title = "Effects of systematic variation of amino acid sequence on the mechanical properties of a self-assembling, oligopeptide biomaterial",
abstract = "In order to elucidate design principles for biocompatible materials that can be created by in situ transformation from self-assembling oligopeptides, we investigate a class of oligopeptides that can self-assemble in salt solutions to form three-dimensional matrices. This class of peptides possesses a repeated sequence of amino acid residues with the type: hydrophobic/negatively-charged/hydrophobic/positively-charged. We systematically vary three chief aspects of this sequence type: (1) the hydrophobic side chains; (2) the charged side chains; and (3) the number of repeats. Each of these has been previously shown to influence the self-assembly properties of these materials. Employing a rheometric assay we measure the shear modulus of gels created from variants of each of these aspects. First, we observe order-of-magnitude changes in shear moduli when we vary oligopeptide length, with biphasic dependence on length. This result may be due to competition between, in short oligopeptides, additional repeats either increasing the diameter of the filaments or increasing the area of interaction between individual molecules and, in large oligopeptides, additional repeats allowing the oligopeptides to fold back upon themselves and decrease their effective length. Second, no statistically significant difference is observed among the hydrophobic variants, suggesting that hydrophobicity and steric overlap are unlikely to play a significant role in filament mechanical properties. Finally, in variation of the charged side chains we observe a small difference in the shear moduli that, if significant, may mean that decreasing the energetic penalty for dehydrating the charged side chains can lead to a stiffer matrix. Overall, we demonstrate that it is possible to achieve order-of-magnitude changes in shear modulus by simple variations of oligopeptide length, while the residue substitutions affect only self-assembly properties. Thus, diverse aspects of these molecules can be designed rationally to yield desirable materials properties of different types.",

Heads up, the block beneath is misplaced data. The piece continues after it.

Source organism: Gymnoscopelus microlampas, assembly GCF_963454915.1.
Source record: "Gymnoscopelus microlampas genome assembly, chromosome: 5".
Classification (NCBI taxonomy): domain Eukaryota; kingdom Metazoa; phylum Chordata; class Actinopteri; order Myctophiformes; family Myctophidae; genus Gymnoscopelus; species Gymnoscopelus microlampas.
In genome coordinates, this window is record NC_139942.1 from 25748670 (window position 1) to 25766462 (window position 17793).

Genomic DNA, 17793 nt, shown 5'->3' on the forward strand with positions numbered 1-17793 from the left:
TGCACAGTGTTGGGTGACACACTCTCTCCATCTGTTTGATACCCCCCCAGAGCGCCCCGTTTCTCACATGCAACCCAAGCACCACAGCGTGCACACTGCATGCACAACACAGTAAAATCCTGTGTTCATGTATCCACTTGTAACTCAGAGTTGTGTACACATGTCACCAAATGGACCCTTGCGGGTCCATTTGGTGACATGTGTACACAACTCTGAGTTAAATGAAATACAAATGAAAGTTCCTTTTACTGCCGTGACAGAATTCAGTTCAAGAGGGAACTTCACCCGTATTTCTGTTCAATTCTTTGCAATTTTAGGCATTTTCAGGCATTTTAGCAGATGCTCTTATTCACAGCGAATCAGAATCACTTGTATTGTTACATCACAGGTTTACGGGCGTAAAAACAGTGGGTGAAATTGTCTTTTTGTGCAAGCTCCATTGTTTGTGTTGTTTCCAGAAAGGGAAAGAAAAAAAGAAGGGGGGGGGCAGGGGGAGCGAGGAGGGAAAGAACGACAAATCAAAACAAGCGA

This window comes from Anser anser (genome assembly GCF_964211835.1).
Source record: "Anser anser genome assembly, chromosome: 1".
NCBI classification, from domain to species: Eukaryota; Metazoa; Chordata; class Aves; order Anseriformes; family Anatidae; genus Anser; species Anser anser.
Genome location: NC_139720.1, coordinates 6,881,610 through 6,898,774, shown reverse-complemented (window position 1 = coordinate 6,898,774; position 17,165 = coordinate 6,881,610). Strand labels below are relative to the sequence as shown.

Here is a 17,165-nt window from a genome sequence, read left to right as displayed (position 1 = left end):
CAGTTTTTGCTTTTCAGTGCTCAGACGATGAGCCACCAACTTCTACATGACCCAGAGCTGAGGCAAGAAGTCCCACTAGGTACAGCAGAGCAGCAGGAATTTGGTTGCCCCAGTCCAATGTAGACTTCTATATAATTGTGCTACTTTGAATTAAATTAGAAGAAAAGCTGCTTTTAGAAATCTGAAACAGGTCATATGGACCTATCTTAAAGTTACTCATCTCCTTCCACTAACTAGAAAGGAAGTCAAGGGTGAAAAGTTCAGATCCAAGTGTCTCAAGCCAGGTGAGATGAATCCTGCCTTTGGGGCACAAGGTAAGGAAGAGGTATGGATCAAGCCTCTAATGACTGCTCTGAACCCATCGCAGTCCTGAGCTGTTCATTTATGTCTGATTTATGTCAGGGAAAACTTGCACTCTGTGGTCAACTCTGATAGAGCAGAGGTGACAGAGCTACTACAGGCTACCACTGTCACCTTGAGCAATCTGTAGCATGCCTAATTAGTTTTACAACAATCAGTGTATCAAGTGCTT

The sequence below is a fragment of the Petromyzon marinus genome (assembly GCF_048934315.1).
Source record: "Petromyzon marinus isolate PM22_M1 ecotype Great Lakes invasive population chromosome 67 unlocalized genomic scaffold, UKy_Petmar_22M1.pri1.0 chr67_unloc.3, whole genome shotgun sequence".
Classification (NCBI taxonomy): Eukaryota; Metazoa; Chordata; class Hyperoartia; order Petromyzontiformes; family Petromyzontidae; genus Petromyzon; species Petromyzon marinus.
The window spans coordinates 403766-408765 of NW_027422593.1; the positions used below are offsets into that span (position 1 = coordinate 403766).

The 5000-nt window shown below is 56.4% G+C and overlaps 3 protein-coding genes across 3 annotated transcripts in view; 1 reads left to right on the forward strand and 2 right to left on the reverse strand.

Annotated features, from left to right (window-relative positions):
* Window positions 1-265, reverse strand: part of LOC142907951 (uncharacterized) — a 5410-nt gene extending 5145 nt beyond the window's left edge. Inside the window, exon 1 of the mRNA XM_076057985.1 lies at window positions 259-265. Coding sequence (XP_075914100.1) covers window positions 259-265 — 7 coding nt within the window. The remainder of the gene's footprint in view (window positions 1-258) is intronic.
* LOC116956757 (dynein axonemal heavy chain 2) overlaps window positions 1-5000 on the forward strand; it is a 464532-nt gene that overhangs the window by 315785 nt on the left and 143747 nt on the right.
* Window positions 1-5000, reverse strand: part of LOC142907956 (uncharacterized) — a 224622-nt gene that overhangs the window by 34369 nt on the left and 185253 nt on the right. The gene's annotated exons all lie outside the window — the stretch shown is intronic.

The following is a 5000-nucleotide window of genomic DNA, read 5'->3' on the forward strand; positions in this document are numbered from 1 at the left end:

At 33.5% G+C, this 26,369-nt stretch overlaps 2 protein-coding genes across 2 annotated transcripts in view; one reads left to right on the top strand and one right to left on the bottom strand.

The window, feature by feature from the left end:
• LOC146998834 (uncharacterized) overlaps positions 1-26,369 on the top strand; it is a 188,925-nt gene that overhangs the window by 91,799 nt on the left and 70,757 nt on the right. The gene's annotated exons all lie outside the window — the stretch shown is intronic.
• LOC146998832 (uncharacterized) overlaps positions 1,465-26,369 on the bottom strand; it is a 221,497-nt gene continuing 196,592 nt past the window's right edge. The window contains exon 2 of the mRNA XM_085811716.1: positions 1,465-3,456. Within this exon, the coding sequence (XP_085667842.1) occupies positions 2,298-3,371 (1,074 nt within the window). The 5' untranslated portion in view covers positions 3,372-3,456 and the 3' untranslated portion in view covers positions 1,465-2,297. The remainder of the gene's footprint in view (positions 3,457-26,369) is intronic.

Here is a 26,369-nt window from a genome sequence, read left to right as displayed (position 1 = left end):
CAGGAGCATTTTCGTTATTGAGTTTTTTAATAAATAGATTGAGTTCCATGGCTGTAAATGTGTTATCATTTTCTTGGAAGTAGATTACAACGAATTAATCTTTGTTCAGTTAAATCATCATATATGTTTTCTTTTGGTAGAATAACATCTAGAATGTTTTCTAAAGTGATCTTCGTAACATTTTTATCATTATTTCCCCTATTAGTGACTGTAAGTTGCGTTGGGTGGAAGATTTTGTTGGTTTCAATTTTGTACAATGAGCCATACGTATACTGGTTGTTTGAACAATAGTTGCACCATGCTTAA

keywords = "Protein engineering, Rational design, Shear modulus",
author = "Michael Caplan and Schwartzfarb, {Elissa M.} and Shuguang Zhang and Kamm, {Roger D.} and Lauffenburger, {Douglas A.}",
year = "2002",
doi = "10.1163/156856202320176493",
language = "English (US)",
volume = "13",
pages = "225--236",
journal = "Journal of Biomaterials Science, Polymer Edition",
issn = "0920-5063",
publisher = "Taylor and Francis Ltd.",
number = "3",

}

TY - JOUR

T1 - Effects of systematic variation of amino acid sequence on the mechanical properties of a self-assembling, oligopeptide biomaterial

AU - Caplan, Michael

AU - Schwartzfarb, Elissa M.

AU - Zhang, Shuguang

AU - Kamm, Roger D.

AU - Lauffenburger, Douglas A.

PY - 2002

Y1 - 2002